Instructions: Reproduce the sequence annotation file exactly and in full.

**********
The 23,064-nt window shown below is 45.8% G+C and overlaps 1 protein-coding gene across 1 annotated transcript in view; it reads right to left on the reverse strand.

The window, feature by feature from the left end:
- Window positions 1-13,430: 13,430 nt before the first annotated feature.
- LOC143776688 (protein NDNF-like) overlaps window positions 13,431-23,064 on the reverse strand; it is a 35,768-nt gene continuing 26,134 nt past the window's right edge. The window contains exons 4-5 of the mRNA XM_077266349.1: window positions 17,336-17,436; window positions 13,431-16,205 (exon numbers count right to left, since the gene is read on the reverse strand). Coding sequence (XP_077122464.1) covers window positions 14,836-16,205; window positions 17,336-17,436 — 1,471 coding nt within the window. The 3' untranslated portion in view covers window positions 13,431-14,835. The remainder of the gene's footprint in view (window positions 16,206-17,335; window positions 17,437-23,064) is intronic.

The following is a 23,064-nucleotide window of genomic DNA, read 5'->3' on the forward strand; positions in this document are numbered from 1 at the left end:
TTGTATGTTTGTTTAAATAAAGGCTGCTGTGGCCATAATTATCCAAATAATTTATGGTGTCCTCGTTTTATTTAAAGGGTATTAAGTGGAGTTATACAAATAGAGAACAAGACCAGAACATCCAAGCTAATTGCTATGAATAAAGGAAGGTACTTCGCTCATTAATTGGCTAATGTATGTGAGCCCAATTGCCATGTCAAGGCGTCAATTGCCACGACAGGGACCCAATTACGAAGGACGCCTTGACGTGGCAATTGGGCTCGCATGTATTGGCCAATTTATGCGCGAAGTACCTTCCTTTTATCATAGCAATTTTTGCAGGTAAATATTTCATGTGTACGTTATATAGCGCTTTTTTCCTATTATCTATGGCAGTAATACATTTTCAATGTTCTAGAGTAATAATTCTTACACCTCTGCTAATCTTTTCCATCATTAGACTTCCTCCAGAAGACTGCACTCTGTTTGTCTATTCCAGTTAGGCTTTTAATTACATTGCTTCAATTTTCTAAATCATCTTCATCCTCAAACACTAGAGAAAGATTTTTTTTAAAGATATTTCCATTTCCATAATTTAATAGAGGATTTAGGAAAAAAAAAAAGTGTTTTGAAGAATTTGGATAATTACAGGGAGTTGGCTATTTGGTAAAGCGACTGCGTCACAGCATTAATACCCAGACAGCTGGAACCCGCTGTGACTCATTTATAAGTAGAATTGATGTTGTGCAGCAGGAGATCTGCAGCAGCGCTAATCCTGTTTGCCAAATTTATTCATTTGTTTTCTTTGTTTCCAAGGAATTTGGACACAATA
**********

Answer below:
The 23,064-nt window shown below is 45.8% G+C and overlaps 1 protein-coding gene across 1 annotated transcript in view; it reads right to left on the reverse strand.

The window, feature by feature from the left end:
- Window positions 1-13,430: 13,430 nt before the first annotated feature.
- LOC143776688 (protein NDNF-like) overlaps window positions 13,431-23,064 on the reverse strand; it is a 35,768-nt gene continuing 26,134 nt past the window's right edge. The window contains exons 4-5 of the mRNA XM_077266349.1: window positions 17,336-17,436; window positions 13,431-16,205 (exon numbers count right to left, since the gene is read on the reverse strand). Coding sequence (XP_077122464.1) covers window positions 14,836-16,205; window positions 17,336-17,436 — 1,471 coding nt within the window. The 3' untranslated portion in view covers window positions 13,431-14,835. The remainder of the gene's footprint in view (window positions 16,206-17,335; window positions 17,437-23,064) is intronic.

The following is a 23,064-nucleotide window of genomic DNA, read 5'->3' on the forward strand; positions in this document are numbered from 1 at the left end:
TTGTATGTTTGTTTAAATAAAGGCTGCTGTGGCCATAATTATCCAAATAATTTATGGTGTCCTCGTTTTATTTAAAGGGTATTAAGTGGAGTTATACAAATAGAGAACAAGACCAGAACATCCAAGCTAATTGCTATGAATAAAGGAAGGTACTTCGCTCATTAATTGGCTAATGTATGTGAGCCCAATTGCCATGTCAAGGCGTCAATTGCCACGACAGGGACCCAATTACGAAGGACGCCTTGACGTGGCAATTGGGCTCGCATGTATTGGCCAATTTATGCGCGAAGTACCTTCCTTTTATCATAGCAATTTTTGCAGGTAAATATTTCATGTGTACGTTATATAGCGCTTTTTTCCTATTATCTATGGCAGTAATACATTTTCAATGTTCTAGAGTAATAATTCTTACACCTCTGCTAATCTTTTCCATCATTAGACTTCCTCCAGAAGACTGCACTCTGTTTGTCTATTCCAGTTAGGCTTTTAATTACATTGCTTCAATTTTCTAAATCATCTTCATCCTCAAACACTAGAGAAAGATTTTTTTTAAAGATATTTCCATTTCCATAATTTAATAGAGGATTTAGGAAAAAAAAAAAGTGTTTTGAAGAATTTGGATAATTACAGGGAGTTGGCTATTTGGTAAAGCGACTGCGTCACAGCATTAATACCCAGACAGCTGGAACCCGCTGTGACTCATTTATAAGTAGAATTGATGTTGTGCAGCAGGAGATCTGCAGCAGCGCTAATCCTGTTTGCCAAATTTATTCATTTGTTTTCTTTGTTTCCAAGGAATTTGGACACAATA